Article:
Yellow Fever Vaccination
Yellow fever is a disease caused by a flavivirus from the bite of an infected mosquito.
Travellers get vaccinated either because it is required to enter a country or because it is recommended for their protection.
|* It is important to note that country entry requirements may not reflect your risk of yellow fever at your destination. It is recommended that you contact the nearest diplomatic or consular office of the destination(s) you will be visiting to verify any additional entry requirements.|
|Country Entry Requirement*|
Food and Water-borne Diseases
Travellers to any destination in the world can develop travellers' diarrhea from consuming contaminated water or food.
In some areas in Western Asia, food and water can also carry diseases like cholera, hepatitis A, schistosomiasis and typhoid. Practise safe food and water precautions while travelling in Western Asia. Remember: Boil it, cook it, peel it, or leave it!
- Travellers' diarrhea is the most common illness affecting travellers. It is spread from eating or drinking contaminated food or water.
- Risk of developing travellers' diarrhea increases when travelling in regions with poor standards of hygiene and sanitation. Practise safe food and water precautions.
- The most important treatment for travellers' diarrhea is rehydration (drinking lots of fluids). Carry oral rehydration salts when travelling.
Typhoid is a bacterial infection spread by contaminated food or water. Risk is higher among pediatric travellers, travellers going to rural areas, visiting friends and relatives or travelling for a long period of time. Travellers at high risk visiting regions with typhoid risk, especially those exposed to places with poor sanitation should speak to a health care provider about vaccination.
Insects and Illness
In some areas in Western Asia, certain insects carry and spread diseases like chikungunya, Crimean-Congo hemorrhagic fever, dengue fever, leishmaniasis, malaria, Rift Valley fever, and West Nile virus.
Travellers are advised to take precautions against bites.
Leishmaniasis, cutaneous and mucosal
Cutaneous and mucosal leishmaniasis causes skin sores and ulcers. It is caused by a parasite spread through the bite of a female sandfly. Risk is generally low for most travellers. Protect yourself from sandfly bites, which typically occur after sunset in rural and forested areas and in some urban centres. There is no vaccine or medication to protect against leishmaniasis.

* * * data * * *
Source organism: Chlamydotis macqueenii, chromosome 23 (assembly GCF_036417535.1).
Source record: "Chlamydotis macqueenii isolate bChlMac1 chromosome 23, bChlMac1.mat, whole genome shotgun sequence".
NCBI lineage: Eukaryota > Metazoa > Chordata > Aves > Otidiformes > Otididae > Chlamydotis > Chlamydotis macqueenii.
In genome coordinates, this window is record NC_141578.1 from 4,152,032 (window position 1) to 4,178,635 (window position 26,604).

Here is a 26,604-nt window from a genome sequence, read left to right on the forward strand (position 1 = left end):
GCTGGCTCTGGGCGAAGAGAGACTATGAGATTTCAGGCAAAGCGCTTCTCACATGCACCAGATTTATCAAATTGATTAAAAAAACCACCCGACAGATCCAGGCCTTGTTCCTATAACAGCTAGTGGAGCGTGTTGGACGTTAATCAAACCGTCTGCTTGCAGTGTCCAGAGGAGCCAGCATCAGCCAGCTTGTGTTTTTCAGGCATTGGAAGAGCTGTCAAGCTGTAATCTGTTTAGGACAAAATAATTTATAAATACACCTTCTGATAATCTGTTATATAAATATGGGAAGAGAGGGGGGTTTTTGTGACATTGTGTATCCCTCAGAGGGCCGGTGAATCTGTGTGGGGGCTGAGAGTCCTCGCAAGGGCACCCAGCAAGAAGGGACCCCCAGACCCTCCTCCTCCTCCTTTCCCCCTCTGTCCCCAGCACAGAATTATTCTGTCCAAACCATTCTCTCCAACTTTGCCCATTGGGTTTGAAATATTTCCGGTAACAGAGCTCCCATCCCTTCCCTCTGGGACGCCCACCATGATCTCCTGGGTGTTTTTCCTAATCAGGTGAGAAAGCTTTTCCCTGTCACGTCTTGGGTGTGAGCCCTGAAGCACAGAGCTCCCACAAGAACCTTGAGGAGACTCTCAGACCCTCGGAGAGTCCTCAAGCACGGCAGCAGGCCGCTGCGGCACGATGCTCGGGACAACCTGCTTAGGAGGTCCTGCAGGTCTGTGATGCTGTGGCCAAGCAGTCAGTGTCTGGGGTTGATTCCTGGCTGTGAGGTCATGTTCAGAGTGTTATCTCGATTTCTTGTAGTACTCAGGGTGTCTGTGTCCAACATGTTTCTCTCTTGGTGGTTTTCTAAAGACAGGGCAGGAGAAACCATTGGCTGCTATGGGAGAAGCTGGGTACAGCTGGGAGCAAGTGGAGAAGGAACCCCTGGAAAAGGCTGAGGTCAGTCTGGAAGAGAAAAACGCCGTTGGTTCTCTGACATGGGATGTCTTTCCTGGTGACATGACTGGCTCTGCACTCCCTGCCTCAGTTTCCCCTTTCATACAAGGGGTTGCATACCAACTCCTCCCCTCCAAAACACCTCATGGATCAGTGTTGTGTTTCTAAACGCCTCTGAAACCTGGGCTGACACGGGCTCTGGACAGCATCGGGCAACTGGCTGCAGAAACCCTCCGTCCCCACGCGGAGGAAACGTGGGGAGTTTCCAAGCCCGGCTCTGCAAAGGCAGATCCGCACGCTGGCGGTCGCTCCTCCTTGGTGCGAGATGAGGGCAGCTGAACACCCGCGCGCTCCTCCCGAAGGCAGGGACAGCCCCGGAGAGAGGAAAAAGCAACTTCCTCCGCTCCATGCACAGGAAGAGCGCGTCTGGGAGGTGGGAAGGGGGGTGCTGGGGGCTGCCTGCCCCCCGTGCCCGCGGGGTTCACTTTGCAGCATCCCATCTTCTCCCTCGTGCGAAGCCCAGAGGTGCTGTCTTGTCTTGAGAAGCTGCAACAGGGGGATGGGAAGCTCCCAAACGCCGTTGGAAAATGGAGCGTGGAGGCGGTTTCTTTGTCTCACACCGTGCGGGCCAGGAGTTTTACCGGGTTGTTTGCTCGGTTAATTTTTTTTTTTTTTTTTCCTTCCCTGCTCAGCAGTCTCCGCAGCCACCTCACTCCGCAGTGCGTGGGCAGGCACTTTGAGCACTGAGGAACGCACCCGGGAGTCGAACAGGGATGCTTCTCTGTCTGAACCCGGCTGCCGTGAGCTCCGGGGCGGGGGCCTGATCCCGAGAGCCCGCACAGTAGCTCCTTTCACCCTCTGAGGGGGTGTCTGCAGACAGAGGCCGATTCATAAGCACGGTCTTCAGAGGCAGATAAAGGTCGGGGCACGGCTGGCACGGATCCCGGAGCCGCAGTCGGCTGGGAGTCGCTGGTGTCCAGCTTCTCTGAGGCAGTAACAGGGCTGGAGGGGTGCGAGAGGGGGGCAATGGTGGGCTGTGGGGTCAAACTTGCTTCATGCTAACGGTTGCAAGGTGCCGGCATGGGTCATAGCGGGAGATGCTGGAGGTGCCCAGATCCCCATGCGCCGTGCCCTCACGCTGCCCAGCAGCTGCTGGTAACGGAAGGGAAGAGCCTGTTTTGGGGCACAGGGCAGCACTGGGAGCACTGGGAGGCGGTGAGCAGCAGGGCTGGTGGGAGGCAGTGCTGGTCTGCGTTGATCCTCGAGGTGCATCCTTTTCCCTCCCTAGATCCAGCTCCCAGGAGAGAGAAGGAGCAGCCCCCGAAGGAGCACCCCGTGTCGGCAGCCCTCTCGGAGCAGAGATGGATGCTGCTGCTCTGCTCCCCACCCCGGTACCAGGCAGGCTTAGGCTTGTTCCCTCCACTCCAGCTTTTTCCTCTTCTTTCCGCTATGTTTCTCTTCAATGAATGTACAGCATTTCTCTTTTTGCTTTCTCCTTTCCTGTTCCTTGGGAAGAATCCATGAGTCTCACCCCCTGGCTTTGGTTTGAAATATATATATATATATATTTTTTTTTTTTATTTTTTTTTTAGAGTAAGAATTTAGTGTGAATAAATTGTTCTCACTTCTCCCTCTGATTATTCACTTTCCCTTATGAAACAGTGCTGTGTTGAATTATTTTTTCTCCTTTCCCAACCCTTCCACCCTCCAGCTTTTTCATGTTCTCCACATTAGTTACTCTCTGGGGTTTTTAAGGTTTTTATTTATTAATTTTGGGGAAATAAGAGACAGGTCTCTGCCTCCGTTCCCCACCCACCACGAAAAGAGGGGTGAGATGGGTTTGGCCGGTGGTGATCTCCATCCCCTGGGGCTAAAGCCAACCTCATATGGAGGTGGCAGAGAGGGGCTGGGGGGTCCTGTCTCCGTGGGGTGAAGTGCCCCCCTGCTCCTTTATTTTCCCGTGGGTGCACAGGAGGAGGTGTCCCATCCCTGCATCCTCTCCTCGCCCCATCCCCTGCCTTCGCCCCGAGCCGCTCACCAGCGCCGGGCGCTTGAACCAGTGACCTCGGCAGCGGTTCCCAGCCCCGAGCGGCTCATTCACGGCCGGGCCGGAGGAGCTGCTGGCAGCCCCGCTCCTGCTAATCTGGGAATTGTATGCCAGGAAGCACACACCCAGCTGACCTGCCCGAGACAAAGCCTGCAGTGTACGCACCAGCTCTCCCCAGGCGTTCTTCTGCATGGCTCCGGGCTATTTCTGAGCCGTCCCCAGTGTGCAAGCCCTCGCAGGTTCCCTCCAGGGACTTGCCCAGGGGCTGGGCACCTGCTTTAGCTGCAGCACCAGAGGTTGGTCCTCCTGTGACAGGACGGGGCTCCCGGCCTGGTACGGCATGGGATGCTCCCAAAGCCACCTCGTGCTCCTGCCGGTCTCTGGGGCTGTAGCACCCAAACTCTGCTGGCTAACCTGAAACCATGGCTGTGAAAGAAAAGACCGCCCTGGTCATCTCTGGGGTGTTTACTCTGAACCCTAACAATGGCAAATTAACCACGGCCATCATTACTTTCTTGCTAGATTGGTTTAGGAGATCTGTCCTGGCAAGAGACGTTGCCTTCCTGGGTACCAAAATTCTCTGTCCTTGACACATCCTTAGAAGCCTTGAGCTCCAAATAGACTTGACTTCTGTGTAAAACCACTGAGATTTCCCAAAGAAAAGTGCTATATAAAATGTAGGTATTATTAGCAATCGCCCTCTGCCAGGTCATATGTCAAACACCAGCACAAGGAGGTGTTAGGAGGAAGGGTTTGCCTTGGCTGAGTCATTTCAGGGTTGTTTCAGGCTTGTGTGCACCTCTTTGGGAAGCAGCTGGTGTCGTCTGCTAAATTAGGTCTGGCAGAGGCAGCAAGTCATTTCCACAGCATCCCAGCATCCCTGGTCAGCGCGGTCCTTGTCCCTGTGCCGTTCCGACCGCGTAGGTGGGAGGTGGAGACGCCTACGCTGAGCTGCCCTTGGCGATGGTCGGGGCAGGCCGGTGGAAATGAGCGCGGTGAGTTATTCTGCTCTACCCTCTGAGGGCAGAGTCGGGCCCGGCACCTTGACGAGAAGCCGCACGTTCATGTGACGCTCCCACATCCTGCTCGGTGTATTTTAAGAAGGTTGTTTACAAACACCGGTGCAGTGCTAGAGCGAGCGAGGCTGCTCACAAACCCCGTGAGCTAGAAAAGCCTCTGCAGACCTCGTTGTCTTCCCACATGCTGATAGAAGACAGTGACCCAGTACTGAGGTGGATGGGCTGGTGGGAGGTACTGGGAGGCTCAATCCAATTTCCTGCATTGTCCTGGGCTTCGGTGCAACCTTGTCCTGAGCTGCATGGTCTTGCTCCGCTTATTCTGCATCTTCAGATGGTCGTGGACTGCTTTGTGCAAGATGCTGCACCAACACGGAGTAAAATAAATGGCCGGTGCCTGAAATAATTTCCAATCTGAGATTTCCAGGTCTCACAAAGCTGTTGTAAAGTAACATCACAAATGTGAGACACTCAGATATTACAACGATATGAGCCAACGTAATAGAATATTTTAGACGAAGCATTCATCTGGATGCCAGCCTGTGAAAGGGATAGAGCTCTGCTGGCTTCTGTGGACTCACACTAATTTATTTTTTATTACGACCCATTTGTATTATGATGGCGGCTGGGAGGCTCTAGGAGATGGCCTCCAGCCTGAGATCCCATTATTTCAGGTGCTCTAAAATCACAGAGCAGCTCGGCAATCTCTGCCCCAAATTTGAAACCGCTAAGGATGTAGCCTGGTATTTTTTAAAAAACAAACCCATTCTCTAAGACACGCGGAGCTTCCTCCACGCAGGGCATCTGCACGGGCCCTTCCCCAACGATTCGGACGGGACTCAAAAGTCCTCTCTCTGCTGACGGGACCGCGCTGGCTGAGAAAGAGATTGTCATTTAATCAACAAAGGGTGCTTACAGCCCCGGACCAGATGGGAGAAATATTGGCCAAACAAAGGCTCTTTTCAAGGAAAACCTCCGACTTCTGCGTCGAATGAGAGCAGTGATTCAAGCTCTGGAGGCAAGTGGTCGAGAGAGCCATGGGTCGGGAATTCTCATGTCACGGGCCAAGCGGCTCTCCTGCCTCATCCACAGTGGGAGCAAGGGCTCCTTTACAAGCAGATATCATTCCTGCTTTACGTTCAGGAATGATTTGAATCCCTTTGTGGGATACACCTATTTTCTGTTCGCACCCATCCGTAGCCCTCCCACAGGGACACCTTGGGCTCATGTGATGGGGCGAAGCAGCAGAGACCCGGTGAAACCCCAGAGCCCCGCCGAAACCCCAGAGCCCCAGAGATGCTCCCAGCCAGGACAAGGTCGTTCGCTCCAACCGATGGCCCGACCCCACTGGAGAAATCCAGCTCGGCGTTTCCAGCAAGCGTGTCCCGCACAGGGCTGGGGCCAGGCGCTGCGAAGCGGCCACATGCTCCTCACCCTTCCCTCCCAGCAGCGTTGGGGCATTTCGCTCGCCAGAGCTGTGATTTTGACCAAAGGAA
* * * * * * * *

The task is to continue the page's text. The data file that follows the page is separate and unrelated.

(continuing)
There is no risk of malaria in this country.
Animals and Illness
Travellers are cautioned to avoid contact with animals, including dogs, monkeys, snakes, rodents, birds, and bats. Certain infections found in some areas in Western Asia, like avian influenza and rabies, can be shared between humans and animals.
Medical services and facilities
Adequate medical care is available in major cities but not necessarily in remote areas.
Keep in Mind...
The decision to travel is the sole responsibility of the traveller. The traveller is also responsible for his or her own personal safety.
Be prepared. Do not expect medical services to be the same as in Canada. Pack a travel health kit, especially if you will be travelling away from major city centres.
Laws & culture
Laws & culture
You are subject to local laws. See Arrest and detention for more information.
An international driving permit is required.
The work week is from Sunday to Thursday.
Illegal or restricted activities
Penalties for possession, use or trafficking of illegal drugs are strict. Convicted offenders can expect severe penalties, which may include the death penalty.
Photography of military or government installations is prohibited.
Mobile phone use at checkpoints is prohibited.
The laws of Syria prohibit sexual acts between individuals of the same sex. Other related offences include being in a same-sex marriage and promoting homosexuality. Convicted offenders can face the death penalty. See Gay, Lesbian, bisexual and transgender travel for more information.
Although Syria recognizes dual nationality, dual nationals are considered Syrian citizens and are subject to local laws without regard to another nationality. See Travelling as a dual citizen for more information.
Islamic practices and beliefs are closely adhered to in the country’s customs, laws and regulations. Dress conservatively, behave discreetly, and respect religious and social traditions to avoid offending local sensitivities, particularly when visiting religious sites.
The currency is the Syrian pound (SYP). The economy is primarily cash-based. Credit cards and traveller’s cheques are not widely accepted. Automated banking machines are available in major cities, such as Damascus and Aleppo, but cannot always be relied upon. Due to international sanctions, several foreign credit institutions and banks have suspended their transactions with Syria. This includes MasterCard and Visa credit cards and bank cards operating under the Cirrus, Maestro and Plus transaction networks; note this list is not exhaustive. Inquire with your financial service provider prior to travelling to Syria.
It is illegal to convert money on the street. Foreign currency must be exchanged in banks or at official exchange counters. Keep all official exchange receipts, as they are required should you want to exchange local currency into foreign currency before departure. The Syrian pound cannot be exchanged outside the country.
In August 2011, the Syrian government established limitations on the withdrawal of foreign currency in Syria. Regulations regarding financial transactions and currency exchange can change without notice.
Natural disasters & climate
Natural disasters & climate
Syria is located in an active seismic zone. It also experiences dust sand storms.
There is no resident Canadian government office in Syria. The Embassy of Canada in Beirut, Lebanon has consular responsibility for Syria.
Beirut - Embassy of Canada
For emergency assistance, contact the Emergency Watch and Response Centre in Ottawa at 613-996-8885 (collect calls accepted), by email firstname.lastname@example.org or by submitting an on-line form.